Top 5 Kolsch

A little over a month ago, I had the pleasure and privilege of judging the New York State Fair Homebrew Competition, headed up by the fine folks at the Salt City Brew Club in Syracuse, NY. Always fun as well as educational, this year the results were alittle more “special” than usual, because the Best In Show beer wasn’t a rich Barleywine, a hoppy IPA, an inky Stout, or a fruity Belgian Ale. In a contest where much of the time the big beers flex their muscles and flick the lighter beers off like a bad case of the fleas, to my delight a Kolsch took the top prize. Brewed by Michael Reda of Long Island, an excellent homebrewer who focuses on German styles and has multiple awards from competitions around the state under his belt, his Kolsch was truly a masterpiece (I was lucky enough to have judged/scored it as well). So there’s no time like the present to talk about why YOU need to give Kolsch a chance.

History of Kolsch

Much like Champagne, Kolsch is Appellation Controlled, and defined as well as fervently protected by the Kolsch–Konvention, meaning that only beers brewed in the Koln (Cologne) region of Germany may Reissdorf Kolschbear the name. Just as strict as the Reinheitsgebot (The German Beer Purity Law of 1516, which states that beer may only be made from water, barley, hops, and yeast), Kolsch is a top-fermenting ale brewed at higher temperatures, then cold-conditioned giving it some characteristics of a lager. The first time the term ‘Kolsch’ was used was in 1918, to give a name to a beer brewed by the Sunner Brewery originally in 1906. At the time, most of the beers people gravitated towards in Germany were bottom-fermented lagers, and Kolsch never gained much popularity. The devastation caused by World War II didn’t help matters, and it took some time for the breweries to re-establish themselves. The production of Kolsch in Cologne topped out in 1980, and since then has dipped a little, but now there are 14 breweries in and around the region producing the beer, 3 of which I have had and are more than worth seeking out.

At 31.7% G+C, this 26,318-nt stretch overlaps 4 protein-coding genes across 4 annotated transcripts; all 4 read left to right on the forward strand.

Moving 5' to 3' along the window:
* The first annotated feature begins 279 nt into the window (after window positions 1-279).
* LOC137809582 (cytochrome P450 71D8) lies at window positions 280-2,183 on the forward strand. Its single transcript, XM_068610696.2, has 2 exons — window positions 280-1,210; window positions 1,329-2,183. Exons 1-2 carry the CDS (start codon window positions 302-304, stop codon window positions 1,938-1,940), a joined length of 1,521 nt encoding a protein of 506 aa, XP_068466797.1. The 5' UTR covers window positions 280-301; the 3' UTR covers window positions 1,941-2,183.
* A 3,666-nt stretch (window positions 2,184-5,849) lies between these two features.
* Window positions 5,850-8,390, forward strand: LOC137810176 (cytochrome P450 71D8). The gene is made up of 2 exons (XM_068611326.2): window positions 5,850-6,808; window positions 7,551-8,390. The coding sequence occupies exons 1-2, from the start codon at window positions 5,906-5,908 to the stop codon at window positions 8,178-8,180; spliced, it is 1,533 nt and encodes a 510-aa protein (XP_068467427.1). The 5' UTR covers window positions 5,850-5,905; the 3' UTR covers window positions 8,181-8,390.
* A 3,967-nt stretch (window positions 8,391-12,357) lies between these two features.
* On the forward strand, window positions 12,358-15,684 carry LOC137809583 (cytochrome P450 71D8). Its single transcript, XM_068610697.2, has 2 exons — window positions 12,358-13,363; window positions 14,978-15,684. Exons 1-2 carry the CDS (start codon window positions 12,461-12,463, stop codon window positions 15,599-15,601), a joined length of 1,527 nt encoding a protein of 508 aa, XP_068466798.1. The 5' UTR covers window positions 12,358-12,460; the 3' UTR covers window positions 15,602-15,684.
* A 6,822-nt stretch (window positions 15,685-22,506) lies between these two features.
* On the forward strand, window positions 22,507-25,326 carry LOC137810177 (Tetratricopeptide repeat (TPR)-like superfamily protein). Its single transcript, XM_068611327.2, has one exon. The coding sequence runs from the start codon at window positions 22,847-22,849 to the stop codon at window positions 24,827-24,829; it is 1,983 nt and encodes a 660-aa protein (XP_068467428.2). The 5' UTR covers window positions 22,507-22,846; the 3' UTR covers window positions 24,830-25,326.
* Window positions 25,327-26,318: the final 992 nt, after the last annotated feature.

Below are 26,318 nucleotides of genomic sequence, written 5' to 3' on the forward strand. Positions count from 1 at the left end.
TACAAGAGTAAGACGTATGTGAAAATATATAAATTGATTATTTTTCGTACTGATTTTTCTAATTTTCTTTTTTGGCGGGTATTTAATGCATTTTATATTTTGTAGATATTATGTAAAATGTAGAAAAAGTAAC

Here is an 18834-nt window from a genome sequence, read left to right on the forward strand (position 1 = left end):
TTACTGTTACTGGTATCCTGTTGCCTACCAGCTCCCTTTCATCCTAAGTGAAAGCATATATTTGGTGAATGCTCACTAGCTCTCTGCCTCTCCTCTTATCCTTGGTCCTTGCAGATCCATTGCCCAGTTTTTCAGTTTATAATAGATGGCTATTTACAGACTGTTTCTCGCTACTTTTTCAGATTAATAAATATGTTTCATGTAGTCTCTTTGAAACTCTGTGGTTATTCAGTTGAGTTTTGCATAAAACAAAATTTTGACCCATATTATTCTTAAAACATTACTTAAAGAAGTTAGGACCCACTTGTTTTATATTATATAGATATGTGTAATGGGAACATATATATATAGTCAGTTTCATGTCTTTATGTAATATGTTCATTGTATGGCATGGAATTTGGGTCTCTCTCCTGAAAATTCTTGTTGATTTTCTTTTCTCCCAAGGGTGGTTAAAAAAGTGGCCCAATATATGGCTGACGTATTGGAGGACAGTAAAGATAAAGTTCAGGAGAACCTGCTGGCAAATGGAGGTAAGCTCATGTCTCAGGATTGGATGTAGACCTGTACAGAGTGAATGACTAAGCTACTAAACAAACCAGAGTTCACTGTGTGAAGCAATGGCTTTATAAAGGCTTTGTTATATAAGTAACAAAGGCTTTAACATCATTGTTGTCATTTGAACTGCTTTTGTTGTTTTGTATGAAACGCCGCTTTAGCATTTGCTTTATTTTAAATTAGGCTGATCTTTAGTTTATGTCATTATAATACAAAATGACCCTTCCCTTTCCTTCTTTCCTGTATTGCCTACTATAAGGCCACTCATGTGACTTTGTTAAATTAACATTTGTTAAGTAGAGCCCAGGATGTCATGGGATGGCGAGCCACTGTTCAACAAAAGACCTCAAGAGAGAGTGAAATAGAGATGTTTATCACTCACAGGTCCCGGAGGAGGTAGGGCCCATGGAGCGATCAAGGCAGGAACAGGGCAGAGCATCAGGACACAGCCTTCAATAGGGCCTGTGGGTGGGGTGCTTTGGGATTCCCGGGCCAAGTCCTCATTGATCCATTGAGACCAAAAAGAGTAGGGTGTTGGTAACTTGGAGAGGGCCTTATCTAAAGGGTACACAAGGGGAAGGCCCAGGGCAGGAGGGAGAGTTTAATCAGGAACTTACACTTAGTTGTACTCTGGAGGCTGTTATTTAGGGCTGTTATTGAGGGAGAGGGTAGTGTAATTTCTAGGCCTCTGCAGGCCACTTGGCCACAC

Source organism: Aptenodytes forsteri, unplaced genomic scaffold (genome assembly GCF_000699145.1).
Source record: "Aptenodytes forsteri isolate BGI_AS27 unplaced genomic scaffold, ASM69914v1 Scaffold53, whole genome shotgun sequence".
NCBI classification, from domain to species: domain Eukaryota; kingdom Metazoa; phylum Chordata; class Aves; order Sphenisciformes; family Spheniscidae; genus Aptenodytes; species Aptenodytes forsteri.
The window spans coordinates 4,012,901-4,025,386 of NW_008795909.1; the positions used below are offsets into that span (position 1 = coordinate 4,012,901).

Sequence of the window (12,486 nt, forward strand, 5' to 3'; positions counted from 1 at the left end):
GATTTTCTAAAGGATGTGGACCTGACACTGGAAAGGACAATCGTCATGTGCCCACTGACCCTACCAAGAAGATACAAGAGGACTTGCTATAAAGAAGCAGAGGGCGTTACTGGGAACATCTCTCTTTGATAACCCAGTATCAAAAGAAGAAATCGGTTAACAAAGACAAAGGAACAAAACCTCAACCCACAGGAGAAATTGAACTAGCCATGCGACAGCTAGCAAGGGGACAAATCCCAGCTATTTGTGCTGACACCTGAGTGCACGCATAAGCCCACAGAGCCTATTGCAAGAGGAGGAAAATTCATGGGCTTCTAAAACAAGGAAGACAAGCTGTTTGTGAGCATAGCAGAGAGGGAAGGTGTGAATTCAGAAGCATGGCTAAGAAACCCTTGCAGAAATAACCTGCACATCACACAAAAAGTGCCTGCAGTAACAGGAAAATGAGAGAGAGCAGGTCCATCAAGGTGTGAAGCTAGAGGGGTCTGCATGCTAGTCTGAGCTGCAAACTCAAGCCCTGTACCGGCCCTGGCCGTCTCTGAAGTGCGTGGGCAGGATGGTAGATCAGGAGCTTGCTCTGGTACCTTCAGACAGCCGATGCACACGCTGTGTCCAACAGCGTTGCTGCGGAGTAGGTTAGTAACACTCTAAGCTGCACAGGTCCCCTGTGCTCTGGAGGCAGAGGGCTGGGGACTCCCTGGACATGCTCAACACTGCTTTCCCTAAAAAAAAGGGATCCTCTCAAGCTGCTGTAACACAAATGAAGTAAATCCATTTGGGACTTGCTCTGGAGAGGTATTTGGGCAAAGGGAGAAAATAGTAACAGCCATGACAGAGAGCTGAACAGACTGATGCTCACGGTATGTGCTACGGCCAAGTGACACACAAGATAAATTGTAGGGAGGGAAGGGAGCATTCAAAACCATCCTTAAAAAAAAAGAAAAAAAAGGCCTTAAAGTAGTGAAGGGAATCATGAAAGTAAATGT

Characteristics of Kolsch

The aroma of Kolsch is a clean, pleasant, slightly fruity one, with a low hop aroma and possibly some pils malt floating around. There may also be a small whiff of some yeasty, sulfury notes as well. They can appear very pale gold, to light gold, and many of the authentic versions are filtered to achieve a brilliant clarity. The head may or may not persist, but if it does it will be slightly sticky and be as white as white gets. When it comes to flavor, delicacy is the #1 hallmark of Kolsch. Its palate is a soft, well-rounded balance of malt and a barely noticeable fruity sweetness with a slight bitterness and a dry, slight pucker in the finish. Again, look for that little zing in the swallow, but it shouldn’t be harsh or sharp. The noble hop flavor has a wide range, with some examples having a minerally or sulfury water or yeast character that will showcase its dryness and balance, but above all this beer is meant to be smooth, crisp, and refreshing.

Kolsch Food Pairings

Being very similar to, and often mistaken for, a Pilsner or a Blonde Ale, Kolsch is very versatile with food on the lighter side of things. Salads of any kind, fish as long as it’s not too heavy or oily, and pretty much any type of shellfish find a perfect partner in Kolsch. It could easily replace a mimosa at Sunday brunch, pairing well with eggs, ham, sausages, and bacon. Monterey Jack, brick, or a similar light, nutty cheese is on point to pair with Kolsch. Next time you’re thinking of popping open a bottle of Riesling or Gewurztraminer to pair with your meal, try a fresh bottle of Kolsch and see how well it complements things.

Garrett Oliver nailed it when he said that Kolsch is “A lawnmower beer with flavor.” It is yet another beer style that sometimes seems designed for hot weather, and is too often ignored (I feel like I say that a lot). In the past I’ve always gravitated towards wheat beers as my go-to summer session beers, but Kolsch and its delicacy has truly won me over recently, and is becoming a favorite to grab out of the fridge this time of year. Cheers!

Riessdorf Kolsch

Sunner Kolsch

Cape Ann Fisherman’s Ale

Gaffel Kolsch

Stoudt’s Karnival Kolsch



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